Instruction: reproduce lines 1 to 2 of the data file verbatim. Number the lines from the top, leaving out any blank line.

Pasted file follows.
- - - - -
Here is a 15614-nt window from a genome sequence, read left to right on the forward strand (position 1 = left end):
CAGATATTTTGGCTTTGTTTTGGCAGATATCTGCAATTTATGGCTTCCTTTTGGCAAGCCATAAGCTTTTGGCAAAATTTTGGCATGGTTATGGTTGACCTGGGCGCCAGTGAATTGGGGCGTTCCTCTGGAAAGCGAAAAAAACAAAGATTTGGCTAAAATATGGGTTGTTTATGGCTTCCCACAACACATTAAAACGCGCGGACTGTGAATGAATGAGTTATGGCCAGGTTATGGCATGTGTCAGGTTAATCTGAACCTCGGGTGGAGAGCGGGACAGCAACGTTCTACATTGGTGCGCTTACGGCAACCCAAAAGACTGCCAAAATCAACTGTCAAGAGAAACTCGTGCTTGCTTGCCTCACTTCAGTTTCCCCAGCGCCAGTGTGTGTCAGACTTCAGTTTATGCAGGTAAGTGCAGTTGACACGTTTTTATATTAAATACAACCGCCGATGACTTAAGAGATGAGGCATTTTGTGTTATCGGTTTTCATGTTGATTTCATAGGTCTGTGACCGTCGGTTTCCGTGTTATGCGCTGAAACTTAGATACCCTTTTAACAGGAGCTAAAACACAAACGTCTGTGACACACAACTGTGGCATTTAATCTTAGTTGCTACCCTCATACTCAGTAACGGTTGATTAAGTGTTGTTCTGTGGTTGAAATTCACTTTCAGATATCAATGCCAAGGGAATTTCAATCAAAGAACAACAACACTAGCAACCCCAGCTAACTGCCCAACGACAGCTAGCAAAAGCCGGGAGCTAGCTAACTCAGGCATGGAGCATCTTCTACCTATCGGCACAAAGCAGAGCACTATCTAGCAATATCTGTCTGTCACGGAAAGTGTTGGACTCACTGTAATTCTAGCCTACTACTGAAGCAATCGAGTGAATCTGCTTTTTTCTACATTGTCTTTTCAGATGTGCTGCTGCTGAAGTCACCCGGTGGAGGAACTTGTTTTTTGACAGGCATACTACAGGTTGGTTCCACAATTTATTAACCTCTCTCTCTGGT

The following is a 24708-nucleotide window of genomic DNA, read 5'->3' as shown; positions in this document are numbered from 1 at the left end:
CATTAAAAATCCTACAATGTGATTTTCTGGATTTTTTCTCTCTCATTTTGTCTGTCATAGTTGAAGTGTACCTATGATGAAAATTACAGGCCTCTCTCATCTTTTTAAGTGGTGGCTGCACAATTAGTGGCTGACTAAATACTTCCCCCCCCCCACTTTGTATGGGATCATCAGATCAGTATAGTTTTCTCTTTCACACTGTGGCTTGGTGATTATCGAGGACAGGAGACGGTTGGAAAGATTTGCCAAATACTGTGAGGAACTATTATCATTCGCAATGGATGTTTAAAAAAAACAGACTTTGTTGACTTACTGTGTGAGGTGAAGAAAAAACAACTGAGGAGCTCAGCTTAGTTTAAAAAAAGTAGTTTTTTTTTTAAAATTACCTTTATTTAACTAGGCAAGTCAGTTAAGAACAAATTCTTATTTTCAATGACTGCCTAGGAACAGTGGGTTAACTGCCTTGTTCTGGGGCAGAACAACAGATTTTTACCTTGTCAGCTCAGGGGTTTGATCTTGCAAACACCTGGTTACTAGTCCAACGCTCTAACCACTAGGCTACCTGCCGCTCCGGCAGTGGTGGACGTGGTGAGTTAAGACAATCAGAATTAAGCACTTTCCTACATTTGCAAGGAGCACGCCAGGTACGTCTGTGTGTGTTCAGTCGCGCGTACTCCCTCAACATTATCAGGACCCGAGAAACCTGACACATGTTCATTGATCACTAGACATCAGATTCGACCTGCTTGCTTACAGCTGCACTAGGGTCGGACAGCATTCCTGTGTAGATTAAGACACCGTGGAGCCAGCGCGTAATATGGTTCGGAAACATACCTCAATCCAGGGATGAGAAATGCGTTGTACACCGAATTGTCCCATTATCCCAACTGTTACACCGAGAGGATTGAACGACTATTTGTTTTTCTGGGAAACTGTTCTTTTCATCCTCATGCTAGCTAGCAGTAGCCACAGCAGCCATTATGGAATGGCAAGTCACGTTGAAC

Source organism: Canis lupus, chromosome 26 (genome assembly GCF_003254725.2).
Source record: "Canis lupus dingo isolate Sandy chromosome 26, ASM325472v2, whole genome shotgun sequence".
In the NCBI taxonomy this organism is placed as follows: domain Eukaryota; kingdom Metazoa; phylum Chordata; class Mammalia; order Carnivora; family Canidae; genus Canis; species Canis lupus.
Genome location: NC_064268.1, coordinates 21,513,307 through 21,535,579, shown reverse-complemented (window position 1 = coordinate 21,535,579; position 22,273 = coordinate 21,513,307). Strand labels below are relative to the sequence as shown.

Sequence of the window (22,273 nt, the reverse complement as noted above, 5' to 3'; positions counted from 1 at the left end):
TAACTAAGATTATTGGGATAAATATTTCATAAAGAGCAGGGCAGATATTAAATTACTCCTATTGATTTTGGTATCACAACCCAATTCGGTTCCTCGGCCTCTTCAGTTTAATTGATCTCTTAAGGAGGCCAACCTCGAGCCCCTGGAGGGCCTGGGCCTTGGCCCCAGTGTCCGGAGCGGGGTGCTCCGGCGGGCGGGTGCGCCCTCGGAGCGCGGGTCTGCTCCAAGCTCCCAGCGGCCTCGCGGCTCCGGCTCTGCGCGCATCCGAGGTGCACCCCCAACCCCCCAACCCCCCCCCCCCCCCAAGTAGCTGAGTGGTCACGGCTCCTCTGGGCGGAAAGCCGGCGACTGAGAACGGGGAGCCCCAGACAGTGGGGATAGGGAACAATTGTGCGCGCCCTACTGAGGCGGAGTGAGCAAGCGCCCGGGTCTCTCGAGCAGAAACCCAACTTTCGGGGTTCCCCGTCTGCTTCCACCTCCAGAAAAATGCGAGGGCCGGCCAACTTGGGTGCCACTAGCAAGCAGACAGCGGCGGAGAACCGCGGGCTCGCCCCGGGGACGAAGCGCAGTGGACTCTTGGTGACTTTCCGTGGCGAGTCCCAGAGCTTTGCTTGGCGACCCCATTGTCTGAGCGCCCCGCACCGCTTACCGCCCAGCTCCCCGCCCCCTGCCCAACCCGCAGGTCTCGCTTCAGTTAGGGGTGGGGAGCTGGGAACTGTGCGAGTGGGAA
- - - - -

Here is a 15614-nt window from a genome sequence, read left to right on the forward strand (position 1 = left end):
CAGATATTTTGGCTTTGTTTTGGCAGATATCTGCAATTTATGGCTTCCTTTTGGCAAGCCATAAGCTTTTGGCAAAATTTTGGCATGGTTATGGTTGACCTGGGCGCCAGTGAATTGGGGCGTTCCTCTGGAAAGCGAAAAAAACAAAGATTTGGCTAAAATATGGGTTGTTTATGGCTTCCCACAACACATTAAAACGCGCGGACTGTGAATGAATGAGTTATGGCCAGGTTATGGCATGTGTCAGGTTAATCTGAACCTCGGGTGGAGAGCGGGACAGCAACGTTCTACATTGGTGCGCTTACGGCAACCCAAAAGACTGCCAAAATCAACTGTCAAGAGAAACTCGTGCTTGCTTGCCTCACTTCAGTTTCCCCAGCGCCAGTGTGTGTCAGACTTCAGTTTATGCAGGTAAGTGCAGTTGACACGTTTTTATATTAAATACAACCGCCGATGACTTAAGAGATGAGGCATTTTGTGTTATCGGTTTTCATGTTGATTTCATAGGTCTGTGACCGTCGGTTTCCGTGTTATGCGCTGAAACTTAGATACCCTTTTAACAGGAGCTAAAACACAAACGTCTGTGACACACAACTGTGGCATTTAATCTTAGTTGCTACCCTCATACTCAGTAACGGTTGATTAAGTGTTGTTCTGTGGTTGAAATTCACTTTCAGATATCAATGCCAAGGGAATTTCAATCAAAGAACAACAACACTAGCAACCCCAGCTAACTGCCCAACGACAGCTAGCAAAAGCCGGGAGCTAGCTAACTCAGGCATGGAGCATCTTCTACCTATCGGCACAAAGCAGAGCACTATCTAGCAATATCTGTCTGTCACGGAAAGTGTTGGACTCACTGTAATTCTAGCCTACTACTGAAGCAATCGAGTGAATCTGCTTTTTTCTACATTGTCTTTTCAGATGTGCTGCTGCTGAAGTCACCCGGTGGAGGAACTTGTTTTTTGACAGGCATACTACAGGTTGGTTCCACAATTTATTAACCTCTCTCTCTGGT